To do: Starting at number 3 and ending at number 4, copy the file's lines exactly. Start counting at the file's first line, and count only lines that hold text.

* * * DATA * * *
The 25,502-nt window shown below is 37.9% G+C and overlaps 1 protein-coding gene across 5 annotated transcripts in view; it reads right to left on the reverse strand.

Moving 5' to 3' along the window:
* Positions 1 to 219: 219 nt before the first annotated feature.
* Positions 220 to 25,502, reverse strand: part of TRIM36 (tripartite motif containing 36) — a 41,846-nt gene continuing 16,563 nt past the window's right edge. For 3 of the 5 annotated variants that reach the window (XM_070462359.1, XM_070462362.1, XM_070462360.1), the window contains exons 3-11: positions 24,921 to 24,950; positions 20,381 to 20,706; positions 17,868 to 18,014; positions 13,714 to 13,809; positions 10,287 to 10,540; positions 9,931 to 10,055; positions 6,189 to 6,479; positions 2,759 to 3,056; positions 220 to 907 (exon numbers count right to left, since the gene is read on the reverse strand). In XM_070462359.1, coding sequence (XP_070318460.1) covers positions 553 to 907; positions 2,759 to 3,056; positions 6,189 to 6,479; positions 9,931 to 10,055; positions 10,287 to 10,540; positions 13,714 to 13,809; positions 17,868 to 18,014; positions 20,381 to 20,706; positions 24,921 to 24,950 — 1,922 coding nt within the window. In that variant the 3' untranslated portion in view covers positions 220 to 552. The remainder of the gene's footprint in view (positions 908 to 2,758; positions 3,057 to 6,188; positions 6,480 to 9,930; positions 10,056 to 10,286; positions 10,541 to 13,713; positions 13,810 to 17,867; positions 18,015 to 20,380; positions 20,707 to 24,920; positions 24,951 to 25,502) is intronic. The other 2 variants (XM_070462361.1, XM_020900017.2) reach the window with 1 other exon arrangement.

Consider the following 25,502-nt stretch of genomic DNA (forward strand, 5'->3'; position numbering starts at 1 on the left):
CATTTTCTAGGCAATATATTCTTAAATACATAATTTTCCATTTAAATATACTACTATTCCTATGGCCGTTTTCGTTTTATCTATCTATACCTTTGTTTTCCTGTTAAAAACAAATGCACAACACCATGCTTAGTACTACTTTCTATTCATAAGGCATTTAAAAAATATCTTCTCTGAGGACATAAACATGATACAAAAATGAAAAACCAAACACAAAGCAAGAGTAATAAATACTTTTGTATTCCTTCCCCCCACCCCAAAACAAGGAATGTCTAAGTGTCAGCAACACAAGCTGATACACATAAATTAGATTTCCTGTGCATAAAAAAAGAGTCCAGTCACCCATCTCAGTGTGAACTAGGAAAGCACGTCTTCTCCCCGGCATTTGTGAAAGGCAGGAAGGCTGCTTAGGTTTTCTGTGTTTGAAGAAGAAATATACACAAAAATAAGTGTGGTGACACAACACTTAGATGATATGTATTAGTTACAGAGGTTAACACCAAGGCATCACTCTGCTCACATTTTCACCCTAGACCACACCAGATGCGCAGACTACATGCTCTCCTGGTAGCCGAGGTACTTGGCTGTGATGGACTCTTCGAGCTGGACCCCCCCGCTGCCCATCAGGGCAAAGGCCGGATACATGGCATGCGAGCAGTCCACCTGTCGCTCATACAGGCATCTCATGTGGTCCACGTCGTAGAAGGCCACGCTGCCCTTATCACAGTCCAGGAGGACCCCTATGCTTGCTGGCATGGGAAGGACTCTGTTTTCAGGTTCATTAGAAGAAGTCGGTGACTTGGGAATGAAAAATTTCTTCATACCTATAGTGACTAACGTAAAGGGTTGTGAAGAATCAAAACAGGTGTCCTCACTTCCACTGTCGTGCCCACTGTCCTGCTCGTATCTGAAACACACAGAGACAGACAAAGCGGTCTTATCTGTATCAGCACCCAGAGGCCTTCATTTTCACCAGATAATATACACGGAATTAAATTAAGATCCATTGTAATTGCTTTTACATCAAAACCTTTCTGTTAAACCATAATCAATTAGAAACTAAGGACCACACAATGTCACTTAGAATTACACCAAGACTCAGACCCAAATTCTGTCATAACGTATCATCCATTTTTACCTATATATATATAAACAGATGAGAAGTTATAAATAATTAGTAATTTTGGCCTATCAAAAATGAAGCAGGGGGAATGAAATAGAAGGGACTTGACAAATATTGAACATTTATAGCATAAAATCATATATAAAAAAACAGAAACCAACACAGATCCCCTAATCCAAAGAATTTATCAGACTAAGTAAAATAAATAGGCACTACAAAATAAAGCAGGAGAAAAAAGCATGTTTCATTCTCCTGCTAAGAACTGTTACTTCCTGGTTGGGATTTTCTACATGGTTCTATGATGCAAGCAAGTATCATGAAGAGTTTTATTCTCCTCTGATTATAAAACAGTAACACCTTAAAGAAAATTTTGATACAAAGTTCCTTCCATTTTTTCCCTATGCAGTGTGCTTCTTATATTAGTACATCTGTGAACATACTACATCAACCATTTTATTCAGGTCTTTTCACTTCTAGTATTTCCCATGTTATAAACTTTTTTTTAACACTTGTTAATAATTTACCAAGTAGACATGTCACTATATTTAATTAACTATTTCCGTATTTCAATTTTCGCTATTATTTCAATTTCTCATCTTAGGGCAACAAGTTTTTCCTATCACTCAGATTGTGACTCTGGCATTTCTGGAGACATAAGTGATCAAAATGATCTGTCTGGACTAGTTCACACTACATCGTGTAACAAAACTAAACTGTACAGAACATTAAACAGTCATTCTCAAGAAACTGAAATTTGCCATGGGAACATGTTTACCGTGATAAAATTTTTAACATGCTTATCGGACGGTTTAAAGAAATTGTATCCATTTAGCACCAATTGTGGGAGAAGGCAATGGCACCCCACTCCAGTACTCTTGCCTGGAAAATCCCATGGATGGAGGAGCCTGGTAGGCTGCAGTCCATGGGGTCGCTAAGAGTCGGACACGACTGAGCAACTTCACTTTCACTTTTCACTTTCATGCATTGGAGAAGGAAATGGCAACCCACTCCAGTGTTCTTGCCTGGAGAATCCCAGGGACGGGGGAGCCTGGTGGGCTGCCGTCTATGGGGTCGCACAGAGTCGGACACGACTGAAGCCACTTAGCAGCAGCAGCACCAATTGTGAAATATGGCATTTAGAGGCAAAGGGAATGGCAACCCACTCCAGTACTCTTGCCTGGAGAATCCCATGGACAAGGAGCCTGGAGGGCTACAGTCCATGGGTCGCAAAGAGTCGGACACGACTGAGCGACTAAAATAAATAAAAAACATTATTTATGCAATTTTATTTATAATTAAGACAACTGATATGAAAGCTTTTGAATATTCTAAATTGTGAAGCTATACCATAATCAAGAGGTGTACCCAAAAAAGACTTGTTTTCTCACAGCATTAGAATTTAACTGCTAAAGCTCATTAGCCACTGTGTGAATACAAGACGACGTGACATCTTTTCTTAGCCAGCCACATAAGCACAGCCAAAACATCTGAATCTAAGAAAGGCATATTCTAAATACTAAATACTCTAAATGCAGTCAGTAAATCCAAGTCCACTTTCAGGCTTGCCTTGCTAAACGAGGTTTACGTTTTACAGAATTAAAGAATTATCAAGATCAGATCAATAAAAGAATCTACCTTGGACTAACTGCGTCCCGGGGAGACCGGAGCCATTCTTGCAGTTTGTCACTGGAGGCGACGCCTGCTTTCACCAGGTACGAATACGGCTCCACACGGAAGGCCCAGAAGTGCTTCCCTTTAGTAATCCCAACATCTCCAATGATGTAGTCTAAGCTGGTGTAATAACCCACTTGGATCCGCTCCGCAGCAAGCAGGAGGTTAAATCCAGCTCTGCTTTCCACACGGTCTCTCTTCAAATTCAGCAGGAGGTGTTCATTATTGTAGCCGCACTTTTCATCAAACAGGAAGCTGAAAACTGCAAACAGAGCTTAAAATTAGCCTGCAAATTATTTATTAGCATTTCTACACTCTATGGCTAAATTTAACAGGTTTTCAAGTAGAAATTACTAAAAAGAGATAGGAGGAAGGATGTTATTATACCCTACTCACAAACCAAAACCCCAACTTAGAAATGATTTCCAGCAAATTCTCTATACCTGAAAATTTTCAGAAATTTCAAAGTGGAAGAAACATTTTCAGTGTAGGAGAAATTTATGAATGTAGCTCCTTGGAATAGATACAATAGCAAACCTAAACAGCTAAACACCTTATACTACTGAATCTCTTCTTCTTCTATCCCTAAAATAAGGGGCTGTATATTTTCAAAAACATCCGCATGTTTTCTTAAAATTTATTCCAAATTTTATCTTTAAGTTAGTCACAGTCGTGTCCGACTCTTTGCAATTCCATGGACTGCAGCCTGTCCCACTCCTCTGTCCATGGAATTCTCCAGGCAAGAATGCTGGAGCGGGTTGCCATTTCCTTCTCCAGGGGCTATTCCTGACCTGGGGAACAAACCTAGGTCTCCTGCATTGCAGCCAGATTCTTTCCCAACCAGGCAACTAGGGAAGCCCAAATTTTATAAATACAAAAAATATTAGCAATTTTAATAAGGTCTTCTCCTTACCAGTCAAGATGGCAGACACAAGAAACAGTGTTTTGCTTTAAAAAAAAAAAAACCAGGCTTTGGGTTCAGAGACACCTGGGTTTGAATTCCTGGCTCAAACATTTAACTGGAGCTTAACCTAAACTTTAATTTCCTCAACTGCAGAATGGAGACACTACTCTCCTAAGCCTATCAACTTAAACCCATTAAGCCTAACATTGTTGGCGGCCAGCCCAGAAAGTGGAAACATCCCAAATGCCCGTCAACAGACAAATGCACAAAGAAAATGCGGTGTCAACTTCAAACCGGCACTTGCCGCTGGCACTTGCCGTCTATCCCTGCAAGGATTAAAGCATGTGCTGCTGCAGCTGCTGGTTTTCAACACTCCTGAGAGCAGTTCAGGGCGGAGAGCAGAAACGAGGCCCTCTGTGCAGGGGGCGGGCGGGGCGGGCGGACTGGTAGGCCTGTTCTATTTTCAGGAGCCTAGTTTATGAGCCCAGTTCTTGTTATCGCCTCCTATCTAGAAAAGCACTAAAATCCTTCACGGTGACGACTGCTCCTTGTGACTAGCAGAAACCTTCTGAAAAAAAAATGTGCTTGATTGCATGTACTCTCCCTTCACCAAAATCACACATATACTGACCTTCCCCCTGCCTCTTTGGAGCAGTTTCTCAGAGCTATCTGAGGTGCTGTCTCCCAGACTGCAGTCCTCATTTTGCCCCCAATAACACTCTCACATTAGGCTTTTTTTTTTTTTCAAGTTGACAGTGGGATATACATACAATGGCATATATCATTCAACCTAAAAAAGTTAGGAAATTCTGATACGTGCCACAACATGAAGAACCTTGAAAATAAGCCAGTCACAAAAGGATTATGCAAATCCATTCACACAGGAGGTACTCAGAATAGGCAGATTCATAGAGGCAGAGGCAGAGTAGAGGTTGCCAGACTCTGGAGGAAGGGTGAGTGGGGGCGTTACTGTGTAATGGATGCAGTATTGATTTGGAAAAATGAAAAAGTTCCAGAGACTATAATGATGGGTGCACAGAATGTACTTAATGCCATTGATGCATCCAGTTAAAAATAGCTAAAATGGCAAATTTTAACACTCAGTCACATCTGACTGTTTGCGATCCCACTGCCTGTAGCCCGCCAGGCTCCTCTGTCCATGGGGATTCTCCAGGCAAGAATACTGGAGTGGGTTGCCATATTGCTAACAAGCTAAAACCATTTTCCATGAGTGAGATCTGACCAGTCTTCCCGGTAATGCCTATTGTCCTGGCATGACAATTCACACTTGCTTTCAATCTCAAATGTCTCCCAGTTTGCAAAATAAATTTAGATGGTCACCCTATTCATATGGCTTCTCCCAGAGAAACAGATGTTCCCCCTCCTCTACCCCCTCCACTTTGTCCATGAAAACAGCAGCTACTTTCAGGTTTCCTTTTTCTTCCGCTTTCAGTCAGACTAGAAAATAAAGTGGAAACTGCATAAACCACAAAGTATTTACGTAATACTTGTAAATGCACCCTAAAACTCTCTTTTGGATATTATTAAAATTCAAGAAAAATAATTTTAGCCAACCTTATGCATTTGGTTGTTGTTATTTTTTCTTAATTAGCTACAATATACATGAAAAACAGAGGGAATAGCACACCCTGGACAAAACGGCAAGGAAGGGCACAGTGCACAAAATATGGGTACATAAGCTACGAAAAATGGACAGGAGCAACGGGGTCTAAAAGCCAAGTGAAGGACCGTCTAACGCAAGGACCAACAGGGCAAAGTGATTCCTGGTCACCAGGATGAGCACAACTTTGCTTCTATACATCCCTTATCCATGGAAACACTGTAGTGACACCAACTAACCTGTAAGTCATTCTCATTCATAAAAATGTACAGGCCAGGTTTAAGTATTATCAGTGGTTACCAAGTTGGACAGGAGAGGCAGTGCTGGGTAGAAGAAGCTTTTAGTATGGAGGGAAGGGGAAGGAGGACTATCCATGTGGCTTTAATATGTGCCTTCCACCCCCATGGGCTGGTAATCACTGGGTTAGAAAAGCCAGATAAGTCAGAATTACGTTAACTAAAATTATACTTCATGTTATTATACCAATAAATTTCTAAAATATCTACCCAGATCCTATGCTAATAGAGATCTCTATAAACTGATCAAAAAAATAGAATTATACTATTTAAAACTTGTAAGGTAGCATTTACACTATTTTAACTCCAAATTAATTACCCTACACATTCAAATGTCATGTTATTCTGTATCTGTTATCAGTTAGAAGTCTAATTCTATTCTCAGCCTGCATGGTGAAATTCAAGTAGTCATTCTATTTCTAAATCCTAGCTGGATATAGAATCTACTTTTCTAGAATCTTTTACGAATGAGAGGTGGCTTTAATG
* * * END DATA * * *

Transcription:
* Positions 1 to 219: 219 nt before the first annotated feature.
* Positions 220 to 25,502, reverse strand: part of TRIM36 (tripartite motif containing 36) — a 41,846-nt gene continuing 16,563 nt past the window's right edge. For 3 of the 5 annotated variants that reach the window (XM_070462359.1, XM_070462362.1, XM_070462360.1), the window contains exons 3-11: positions 24,921 to 24,950; positions 20,381 to 20,706; positions 17,868 to 18,014; positions 13,714 to 13,809; positions 10,287 to 10,540; positions 9,931 to 10,055; positions 6,189 to 6,479; positions 2,759 to 3,056; positions 220 to 907 (exon numbers count right to left, since the gene is read on the reverse strand). In XM_070462359.1, coding sequence (XP_070318460.1) covers positions 553 to 907; positions 2,759 to 3,056; positions 6,189 to 6,479; positions 9,931 to 10,055; positions 10,287 to 10,540; positions 13,714 to 13,809; positions 17,868 to 18,014; positions 20,381 to 20,706; positions 24,921 to 24,950 — 1,922 coding nt within the window. In that variant the 3' untranslated portion in view covers positions 220 to 552. The remainder of the gene's footprint in view (positions 908 to 2,758; positions 3,057 to 6,188; positions 6,480 to 9,930; positions 10,056 to 10,286; positions 10,541 to 13,713; positions 13,810 to 17,867; positions 18,015 to 20,380; positions 20,707 to 24,920; positions 24,951 to 25,502) is intronic. The other 2 variants (XM_070462361.1, XM_020900017.2) reach the window with 1 other exon arrangement.